Read about Kamadeva at Wikipedia
KAMA, KAMADEVA. [Source: Dowson's Classical Dictionary of Hindu Mythology] The god of love. Eros, Cupid. In the Rigveda (x. 129) desire is said to have been the first movement that arose in the One after it had come into life through the power of fervor or abstraction. "Desire first arose in It, which was the primal germ of mind; (and which) sages searching with their intellect, have discovered in their heart to be the bond which connects entity with nonentity."
"It is well known," observes Dr. Muir, "that Greek mythology connected Eros, the god of love, with the creation of the universe somewhat in the same way."
"This Kama or desire, not of sexual enjoyment, but of good in general, is celebrated in a curious hymn of the Atharvaveda," which exalts Kama into a supreme God and Creator: "Kama was born the first. Him neither gods, nor fathers, nor men have equaled. Thou art superior to these and for ever great."
In another part of the same Veda Kama appears to be first desire, then the power which gratifies the desire. Kama is also in the same Veda often identified with Agni, and when "distinguished from each other, Kama may be looked upon as a superior form of the other deity."
According to the Taittiriya Brahmana, he is the son of Dharma, the god of justice, by Sraddha, the goddess of faith; but according to the Harivansa he is son of Lakshmi. Another account represents his as springing from the heart of Brahma. A fourth view is that he was born from water, wherefore he is called Iraja, 'water-born;' a fifth is that he is Atmabhu, 'self-existent,' and therefore he is called, like other of the gods, Aja, 'unborn,' or Ananyaja, 'born of no other.'
In the Puranas his wife is Rati or Reva, the goddess of desire. He inspired Siva with amorous thoughts of Parvati while he was engaged in penitential devotion, and for this offence the angry god reduced him to ashes by fire from his central eye. Siva afterwards relented and allowed Kama to be born again a Pradyumna, son of Krishna and Rukmini or Maya, 'delusion.' He has a son named Aniruddha, and a daughter, Trisha.
He is lord of the Apsarases or heavenly nymphs. He is armed with a bow and arrows: the bow is of sugar-cane, the bowstring a line of bees, and each arrow is tipped with a distinct flower. He is usually represented as a handsome youth riding on a parrot and attended by nymphs, one of whom bears his banner displaying the Makar, or a fish on a red ground.
The mysterious origin of Kama and the universal operation of the passion he inspires have accumulated upon him a great variety of names and epithets. Among his names are Ishma, Kanjana and Kinkira, Mada, Rama or Ramana, and Smara. As produced in the mind or heart he is Bhavaja and Manoja. As Pradyumna, son of Krishna, he is Karshni, and as son of Lakshmi he is Mayi or Mayasuta and Srinandana. As reduced to ashes by Siva he is Ananga, 'the bodiless.' He is Abhirupa, 'the beautiful;' Darpaka and Dipaka, 'the inflamer;' Gadayitnu, Gridhu, and Gritsu, 'lustful or sharp;' Kamana and Kharu, 'desirous;' Kandarpa, 'the inflamer of Brahma;' Kantu, 'the happy;' Kalakeli, 'the gay or wanton;' Mara, 'destroyer;' Mayi, 'deluder;' Madhudipa, 'the lamp of honey or of spring;' Muhira, 'the bewilderer;' Murmura, 'the crackling fire;' Ragavrinta, 'the stalk of passion;' Rupastra, 'the weapon of beauty;' Ratanaricha, 'the voluptuary;' Samantaka, 'destroyer of peace;' Sansaraguru, 'teacher of the world;' Smara, 'remembrance;' Sringarayoni, 'source of love;' Titha, 'fire;' Vama, 'the handsome.' From his bow and arrows he is called Kusumayudha, 'armed with flowers;' Pushpadhanus, 'whose bow is flowers;' and Pushpasara, 'whose arrows are flowers.' From his banner he is known as Makaraketu; and from the flower he carries in his hand he is Pushpaketana.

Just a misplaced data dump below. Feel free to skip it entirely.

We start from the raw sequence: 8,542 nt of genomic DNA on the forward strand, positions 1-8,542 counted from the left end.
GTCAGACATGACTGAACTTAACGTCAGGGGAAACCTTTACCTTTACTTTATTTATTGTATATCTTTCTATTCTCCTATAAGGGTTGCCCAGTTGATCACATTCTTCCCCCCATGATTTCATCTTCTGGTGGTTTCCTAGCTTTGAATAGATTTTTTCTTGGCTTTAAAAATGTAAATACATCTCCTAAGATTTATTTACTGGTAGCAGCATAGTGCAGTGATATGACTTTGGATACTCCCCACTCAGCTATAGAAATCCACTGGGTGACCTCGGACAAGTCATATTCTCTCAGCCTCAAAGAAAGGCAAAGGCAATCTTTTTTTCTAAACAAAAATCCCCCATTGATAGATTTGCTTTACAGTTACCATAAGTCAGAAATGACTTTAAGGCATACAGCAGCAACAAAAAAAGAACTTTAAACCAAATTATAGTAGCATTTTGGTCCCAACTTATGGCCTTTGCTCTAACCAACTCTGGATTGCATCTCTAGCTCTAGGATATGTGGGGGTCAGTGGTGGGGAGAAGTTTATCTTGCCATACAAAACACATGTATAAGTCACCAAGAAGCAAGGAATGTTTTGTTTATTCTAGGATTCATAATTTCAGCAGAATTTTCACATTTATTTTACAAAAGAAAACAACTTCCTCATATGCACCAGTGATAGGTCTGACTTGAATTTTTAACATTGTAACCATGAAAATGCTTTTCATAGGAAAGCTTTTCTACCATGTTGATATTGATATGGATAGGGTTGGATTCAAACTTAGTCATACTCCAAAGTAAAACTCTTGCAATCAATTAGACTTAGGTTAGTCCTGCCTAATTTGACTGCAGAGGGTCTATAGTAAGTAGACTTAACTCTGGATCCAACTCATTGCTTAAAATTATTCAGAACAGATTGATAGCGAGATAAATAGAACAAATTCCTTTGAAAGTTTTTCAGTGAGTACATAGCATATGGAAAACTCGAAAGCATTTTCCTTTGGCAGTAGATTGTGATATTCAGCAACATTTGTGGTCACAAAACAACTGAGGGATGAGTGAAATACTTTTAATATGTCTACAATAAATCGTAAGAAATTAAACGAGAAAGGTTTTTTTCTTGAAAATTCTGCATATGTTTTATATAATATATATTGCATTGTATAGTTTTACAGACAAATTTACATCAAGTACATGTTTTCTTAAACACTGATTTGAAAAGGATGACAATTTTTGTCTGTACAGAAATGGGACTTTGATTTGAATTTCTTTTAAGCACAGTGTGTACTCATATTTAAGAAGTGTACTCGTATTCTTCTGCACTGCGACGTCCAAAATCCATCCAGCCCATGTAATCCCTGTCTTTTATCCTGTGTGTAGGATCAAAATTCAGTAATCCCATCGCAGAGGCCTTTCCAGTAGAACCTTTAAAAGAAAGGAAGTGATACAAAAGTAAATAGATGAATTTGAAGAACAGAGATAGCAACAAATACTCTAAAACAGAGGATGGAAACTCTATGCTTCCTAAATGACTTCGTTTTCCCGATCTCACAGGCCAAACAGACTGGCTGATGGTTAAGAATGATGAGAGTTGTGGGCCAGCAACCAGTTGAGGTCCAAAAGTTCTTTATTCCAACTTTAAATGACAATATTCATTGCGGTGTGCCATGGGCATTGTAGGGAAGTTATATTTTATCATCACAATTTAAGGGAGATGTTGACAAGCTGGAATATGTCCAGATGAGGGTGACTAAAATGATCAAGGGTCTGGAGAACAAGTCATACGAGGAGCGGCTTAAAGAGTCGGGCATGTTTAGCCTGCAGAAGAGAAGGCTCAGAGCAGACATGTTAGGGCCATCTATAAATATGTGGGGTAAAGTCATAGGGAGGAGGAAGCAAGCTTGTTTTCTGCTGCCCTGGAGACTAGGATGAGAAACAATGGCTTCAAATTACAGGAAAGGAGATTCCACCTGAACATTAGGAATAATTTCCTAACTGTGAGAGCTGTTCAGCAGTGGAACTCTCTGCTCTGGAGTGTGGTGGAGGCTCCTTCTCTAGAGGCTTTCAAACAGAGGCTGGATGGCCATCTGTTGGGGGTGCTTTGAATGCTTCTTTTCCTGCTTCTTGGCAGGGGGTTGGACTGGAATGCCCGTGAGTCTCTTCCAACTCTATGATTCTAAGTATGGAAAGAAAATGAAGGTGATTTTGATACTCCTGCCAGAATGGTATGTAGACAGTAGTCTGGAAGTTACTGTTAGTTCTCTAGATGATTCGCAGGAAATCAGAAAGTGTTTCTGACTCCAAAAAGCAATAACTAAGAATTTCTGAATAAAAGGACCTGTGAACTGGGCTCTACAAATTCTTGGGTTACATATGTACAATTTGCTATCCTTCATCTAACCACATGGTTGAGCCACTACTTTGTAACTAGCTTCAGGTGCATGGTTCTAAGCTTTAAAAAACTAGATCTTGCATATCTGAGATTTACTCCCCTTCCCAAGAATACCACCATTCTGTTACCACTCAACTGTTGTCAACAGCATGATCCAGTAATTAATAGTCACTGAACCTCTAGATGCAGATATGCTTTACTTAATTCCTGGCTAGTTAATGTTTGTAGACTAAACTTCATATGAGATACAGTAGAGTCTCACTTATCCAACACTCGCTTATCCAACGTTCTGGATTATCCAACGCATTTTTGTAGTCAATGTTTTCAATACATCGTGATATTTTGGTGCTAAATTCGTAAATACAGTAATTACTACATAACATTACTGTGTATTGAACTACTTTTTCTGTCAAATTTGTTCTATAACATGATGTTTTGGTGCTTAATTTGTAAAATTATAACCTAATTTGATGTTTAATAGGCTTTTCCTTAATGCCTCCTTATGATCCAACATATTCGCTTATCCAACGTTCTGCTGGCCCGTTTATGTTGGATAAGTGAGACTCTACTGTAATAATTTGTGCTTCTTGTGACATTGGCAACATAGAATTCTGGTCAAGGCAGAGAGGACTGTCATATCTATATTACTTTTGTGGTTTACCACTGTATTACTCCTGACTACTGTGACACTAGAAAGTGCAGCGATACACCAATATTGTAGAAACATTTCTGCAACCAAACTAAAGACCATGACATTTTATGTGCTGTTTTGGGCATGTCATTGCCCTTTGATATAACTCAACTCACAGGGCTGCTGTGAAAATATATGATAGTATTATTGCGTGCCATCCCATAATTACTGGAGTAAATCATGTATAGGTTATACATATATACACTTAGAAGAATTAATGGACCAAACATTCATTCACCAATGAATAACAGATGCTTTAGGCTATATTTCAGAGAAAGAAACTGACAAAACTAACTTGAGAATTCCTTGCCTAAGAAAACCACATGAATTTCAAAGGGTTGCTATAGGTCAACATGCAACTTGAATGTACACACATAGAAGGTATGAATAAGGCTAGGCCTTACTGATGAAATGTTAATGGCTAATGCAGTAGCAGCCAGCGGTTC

ANANGA. [Source: Dowson's Classical Dictionary of Hindu Mythology] 'The bodiless.' A name of Kama, god of love.
Modern Languages MLLL-4993. Indian Epics. Laura Gibbs, Ph.D. The textual material made available at this website is licensed under a Creative Commons License. You must give the original author credit. You may not use this work for commercial purposes. If you alter, transform, or build upon this work, you may distribute the resulting work only under a license identical to this one. No claims are made regarding the status of images used at this website; if you own the copyright privileges to any of these images and believe your copyright privileges have been violated, please contact the webmaster. Page last updated: October 16, 2007 12:22 PM